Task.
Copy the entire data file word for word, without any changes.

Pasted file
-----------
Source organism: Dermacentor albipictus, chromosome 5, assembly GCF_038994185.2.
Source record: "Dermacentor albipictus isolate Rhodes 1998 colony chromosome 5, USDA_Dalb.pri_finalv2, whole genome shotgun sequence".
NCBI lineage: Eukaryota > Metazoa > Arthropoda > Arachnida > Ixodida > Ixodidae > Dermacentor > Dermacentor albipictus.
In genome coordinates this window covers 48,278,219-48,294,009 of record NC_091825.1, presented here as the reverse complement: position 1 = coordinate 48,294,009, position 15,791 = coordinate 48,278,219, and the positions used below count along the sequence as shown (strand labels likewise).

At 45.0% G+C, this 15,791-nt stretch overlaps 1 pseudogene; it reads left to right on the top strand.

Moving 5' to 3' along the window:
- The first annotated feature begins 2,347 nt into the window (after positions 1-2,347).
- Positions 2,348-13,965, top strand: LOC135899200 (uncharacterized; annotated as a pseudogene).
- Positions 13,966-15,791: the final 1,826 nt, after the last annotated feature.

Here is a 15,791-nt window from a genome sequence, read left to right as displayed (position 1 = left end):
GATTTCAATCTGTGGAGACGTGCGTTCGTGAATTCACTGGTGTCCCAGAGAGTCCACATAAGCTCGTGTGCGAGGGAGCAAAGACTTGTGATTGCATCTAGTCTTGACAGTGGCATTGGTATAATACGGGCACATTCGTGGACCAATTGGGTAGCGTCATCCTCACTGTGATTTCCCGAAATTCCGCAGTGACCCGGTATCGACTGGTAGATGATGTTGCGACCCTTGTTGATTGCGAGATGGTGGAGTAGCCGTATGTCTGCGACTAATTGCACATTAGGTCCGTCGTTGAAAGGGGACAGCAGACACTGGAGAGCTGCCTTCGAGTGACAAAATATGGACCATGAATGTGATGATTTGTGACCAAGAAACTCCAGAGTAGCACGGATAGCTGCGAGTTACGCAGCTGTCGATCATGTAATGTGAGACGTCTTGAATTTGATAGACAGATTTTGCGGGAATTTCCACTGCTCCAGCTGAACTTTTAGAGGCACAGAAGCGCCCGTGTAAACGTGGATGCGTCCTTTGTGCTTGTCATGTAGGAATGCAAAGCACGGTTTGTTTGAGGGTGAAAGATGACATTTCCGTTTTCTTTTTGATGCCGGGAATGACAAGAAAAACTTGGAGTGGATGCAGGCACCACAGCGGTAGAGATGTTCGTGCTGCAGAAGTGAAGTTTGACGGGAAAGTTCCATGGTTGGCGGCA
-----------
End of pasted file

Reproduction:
Source organism: Dermacentor albipictus, chromosome 5, assembly GCF_038994185.2.
Source record: "Dermacentor albipictus isolate Rhodes 1998 colony chromosome 5, USDA_Dalb.pri_finalv2, whole genome shotgun sequence".
NCBI lineage: Eukaryota > Metazoa > Arthropoda > Arachnida > Ixodida > Ixodidae > Dermacentor > Dermacentor albipictus.
In genome coordinates this window covers 48,278,219-48,294,009 of record NC_091825.1, presented here as the reverse complement: position 1 = coordinate 48,294,009, position 15,791 = coordinate 48,278,219, and the positions used below count along the sequence as shown (strand labels likewise).

At 45.0% G+C, this 15,791-nt stretch overlaps 1 pseudogene; it reads left to right on the top strand.

Moving 5' to 3' along the window:
- The first annotated feature begins 2,347 nt into the window (after positions 1-2,347).
- Positions 2,348-13,965, top strand: LOC135899200 (uncharacterized; annotated as a pseudogene).
- Positions 13,966-15,791: the final 1,826 nt, after the last annotated feature.

Here is a 15,791-nt window from a genome sequence, read left to right as displayed (position 1 = left end):
GATTTCAATCTGTGGAGACGTGCGTTCGTGAATTCACTGGTGTCCCAGAGAGTCCACATAAGCTCGTGTGCGAGGGAGCAAAGACTTGTGATTGCATCTAGTCTTGACAGTGGCATTGGTATAATACGGGCACATTCGTGGACCAATTGGGTAGCGTCATCCTCACTGTGATTTCCCGAAATTCCGCAGTGACCCGGTATCGACTGGTAGATGATGTTGCGACCCTTGTTGATTGCGAGATGGTGGAGTAGCCGTATGTCTGCGACTAATTGCACATTAGGTCCGTCGTTGAAAGGGGACAGCAGACACTGGAGAGCTGCCTTCGAGTGACAAAATATGGACCATGAATGTGATGATTTGTGACCAAGAAACTCCAGAGTAGCACGGATAGCTGCGAGTTACGCAGCTGTCGATCATGTAATGTGAGACGTCTTGAATTTGATAGACAGATTTTGCGGGAATTTCCACTGCTCCAGCTGAACTTTTAGAGGCACAGAAGCGCCCGTGTAAACGTGGATGCGTCCTTTGTGCTTGTCATGTAGGAATGCAAAGCACGGTTTGTTTGAGGGTGAAAGATGACATTTCCGTTTTCTTTTTGATGCCGGGAATGACAAGAAAAACTTGGAGTGGATGCAGGCACCACAGCGGTAGAGATGTTCGTGCTGCAGAAGTGAAGTTTGACGGGAAAGTTCCATGGTTGGCGGCA